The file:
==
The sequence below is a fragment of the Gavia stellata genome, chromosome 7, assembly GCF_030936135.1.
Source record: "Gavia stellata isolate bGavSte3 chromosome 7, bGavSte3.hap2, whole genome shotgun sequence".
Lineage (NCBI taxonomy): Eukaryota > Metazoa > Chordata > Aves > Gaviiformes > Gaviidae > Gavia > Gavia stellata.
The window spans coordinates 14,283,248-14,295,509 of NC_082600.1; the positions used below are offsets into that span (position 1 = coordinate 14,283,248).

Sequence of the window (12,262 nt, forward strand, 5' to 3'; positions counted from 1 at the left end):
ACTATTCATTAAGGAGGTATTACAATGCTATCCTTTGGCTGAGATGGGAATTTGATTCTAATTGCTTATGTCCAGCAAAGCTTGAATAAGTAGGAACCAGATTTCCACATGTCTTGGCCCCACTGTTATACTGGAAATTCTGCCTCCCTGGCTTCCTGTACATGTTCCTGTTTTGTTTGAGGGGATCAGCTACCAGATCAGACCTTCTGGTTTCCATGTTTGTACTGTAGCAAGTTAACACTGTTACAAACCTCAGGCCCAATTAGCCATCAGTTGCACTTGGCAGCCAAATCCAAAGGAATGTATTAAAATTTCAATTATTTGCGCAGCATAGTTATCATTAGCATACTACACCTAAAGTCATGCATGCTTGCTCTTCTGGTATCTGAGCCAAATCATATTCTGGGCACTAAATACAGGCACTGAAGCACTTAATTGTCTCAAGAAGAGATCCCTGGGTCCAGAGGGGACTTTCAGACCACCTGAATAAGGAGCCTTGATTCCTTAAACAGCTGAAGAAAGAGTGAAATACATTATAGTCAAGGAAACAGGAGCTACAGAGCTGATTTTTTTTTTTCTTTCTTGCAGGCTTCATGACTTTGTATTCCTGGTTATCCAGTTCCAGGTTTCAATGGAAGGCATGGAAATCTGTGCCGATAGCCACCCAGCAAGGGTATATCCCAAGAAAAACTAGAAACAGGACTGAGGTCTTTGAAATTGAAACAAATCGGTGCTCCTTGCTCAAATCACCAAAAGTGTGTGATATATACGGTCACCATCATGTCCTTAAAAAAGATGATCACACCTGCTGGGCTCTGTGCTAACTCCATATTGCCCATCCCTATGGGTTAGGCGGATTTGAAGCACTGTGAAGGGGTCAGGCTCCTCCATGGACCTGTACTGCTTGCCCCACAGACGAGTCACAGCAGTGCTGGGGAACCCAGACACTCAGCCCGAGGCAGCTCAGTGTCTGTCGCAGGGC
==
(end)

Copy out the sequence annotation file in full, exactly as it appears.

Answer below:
The sequence below is a fragment of the Gavia stellata genome, chromosome 7, assembly GCF_030936135.1.
Source record: "Gavia stellata isolate bGavSte3 chromosome 7, bGavSte3.hap2, whole genome shotgun sequence".
Lineage (NCBI taxonomy): Eukaryota > Metazoa > Chordata > Aves > Gaviiformes > Gaviidae > Gavia > Gavia stellata.
The window spans coordinates 14,283,248-14,295,509 of NC_082600.1; the positions used below are offsets into that span (position 1 = coordinate 14,283,248).

Sequence of the window (12,262 nt, forward strand, 5' to 3'; positions counted from 1 at the left end):
ACTATTCATTAAGGAGGTATTACAATGCTATCCTTTGGCTGAGATGGGAATTTGATTCTAATTGCTTATGTCCAGCAAAGCTTGAATAAGTAGGAACCAGATTTCCACATGTCTTGGCCCCACTGTTATACTGGAAATTCTGCCTCCCTGGCTTCCTGTACATGTTCCTGTTTTGTTTGAGGGGATCAGCTACCAGATCAGACCTTCTGGTTTCCATGTTTGTACTGTAGCAAGTTAACACTGTTACAAACCTCAGGCCCAATTAGCCATCAGTTGCACTTGGCAGCCAAATCCAAAGGAATGTATTAAAATTTCAATTATTTGCGCAGCATAGTTATCATTAGCATACTACACCTAAAGTCATGCATGCTTGCTCTTCTGGTATCTGAGCCAAATCATATTCTGGGCACTAAATACAGGCACTGAAGCACTTAATTGTCTCAAGAAGAGATCCCTGGGTCCAGAGGGGACTTTCAGACCACCTGAATAAGGAGCCTTGATTCCTTAAACAGCTGAAGAAAGAGTGAAATACATTATAGTCAAGGAAACAGGAGCTACAGAGCTGATTTTTTTTTTTCTTTCTTGCAGGCTTCATGACTTTGTATTCCTGGTTATCCAGTTCCAGGTTTCAATGGAAGGCATGGAAATCTGTGCCGATAGCCACCCAGCAAGGGTATATCCCAAGAAAAACTAGAAACAGGACTGAGGTCTTTGAAATTGAAACAAATCGGTGCTCCTTGCTCAAATCACCAAAAGTGTGTGATATATACGGTCACCATCATGTCCTTAAAAAAGATGATCACACCTGCTGGGCTCTGTGCTAACTCCATATTGCCCATCCCTATGGGTTAGGCGGATTTGAAGCACTGTGAAGGGGTCAGGCTCCTCCATGGACCTGTACTGCTTGCCCCACAGACGAGTCACAGCAGTGCTGGGGAACCCAGACACTCAGCCCGAGGCAGCTCAGTGTCTGTCGCAGGGC